On December 18, 2006, the European Parliament and the Council of the European Union adopted a regulation and a directive establishing the REACH system and setting up the European Chemicals Agency. REACH oversees the registration, evaluation and authorization of chemicals. It came into force on June 1, 2007, but most of the provisions will apply as of June 1, 2008. In many respects the European system resembles the Chemicals Management Plan instituted by the Canadian Environmental Protection Act, 1999. The Regulation commits European businesses which manufacture or import chemical substances, on their own, in preparations or in articles (consumer goods) to evaluate and to manage the risks resulting from their use. Manufacturers established outside the European Union which export chemical substances, on their own, in preparations or in articles, may appoint a natural or legal person established in the European Community, as their only representative, to fulfill their obligations. They may also let the importers fulfill the various obligations.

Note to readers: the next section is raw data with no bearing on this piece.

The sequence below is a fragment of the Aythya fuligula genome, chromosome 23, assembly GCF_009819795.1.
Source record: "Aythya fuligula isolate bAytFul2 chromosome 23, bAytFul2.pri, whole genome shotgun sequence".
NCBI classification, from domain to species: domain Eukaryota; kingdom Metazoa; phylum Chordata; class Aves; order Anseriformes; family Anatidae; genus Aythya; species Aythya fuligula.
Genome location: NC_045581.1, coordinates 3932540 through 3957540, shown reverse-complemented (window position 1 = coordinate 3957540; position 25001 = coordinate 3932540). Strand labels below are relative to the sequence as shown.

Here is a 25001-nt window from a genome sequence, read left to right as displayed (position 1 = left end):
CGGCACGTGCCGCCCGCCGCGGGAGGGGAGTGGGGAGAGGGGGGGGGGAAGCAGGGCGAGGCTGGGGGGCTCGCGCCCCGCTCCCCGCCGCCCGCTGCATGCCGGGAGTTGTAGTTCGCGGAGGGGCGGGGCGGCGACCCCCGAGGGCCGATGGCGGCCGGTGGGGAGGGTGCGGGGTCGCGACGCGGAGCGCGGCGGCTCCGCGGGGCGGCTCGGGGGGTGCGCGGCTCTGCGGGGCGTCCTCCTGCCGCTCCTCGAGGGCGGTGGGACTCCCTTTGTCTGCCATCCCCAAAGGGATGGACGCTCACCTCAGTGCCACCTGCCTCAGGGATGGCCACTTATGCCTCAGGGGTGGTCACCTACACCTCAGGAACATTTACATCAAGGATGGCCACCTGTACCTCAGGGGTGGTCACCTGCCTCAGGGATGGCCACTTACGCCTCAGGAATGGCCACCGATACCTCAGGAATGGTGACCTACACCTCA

The components of the new regime are set out below.

I. REGISTRATION

European businesses which manufacture or import a chemical substance in quantities of one tonne or more per year must register the substance in a centralized database managed by the Agency. A substance that has not been registered cannot be manufactured or placed on the European market. New substances already notified within the meaning of the current legislation are considered to be registered. For substances that need to be registered, it is incumbent upon manufacturers or importers to prove that the risks associated with the substances are properly controlled.

For the purposes of registration, the manufacturer or importer must assemble a technical dossier of the chemical substance which includes its properties, uses and precautions. In addition, a registration submission for a substance imported or manufactured in quantities of more than 10 tonnes per year must include a chemical safety report detailing the risks associated with the substance, the various possible exposure scenarios and the risk management measures.

A special regime will apply to the registration of substances that are present in quantities of one tonne or more per year in articles imported into or manufactured in Europe. Registration will be compulsory when the substance is normally released into the environment when the article is used. For substances that are not normally released but present a specific hazard and are present above a concentration of 0.1% weight by weight, simple notification is required, on the basis of which the Agency may request a registration.

The obligation to register will apply as of June 1, 2008, but a phase-in period, extending until June 1, 2018 in some cases, will be put in place for certain substances.

II. DATA SHARING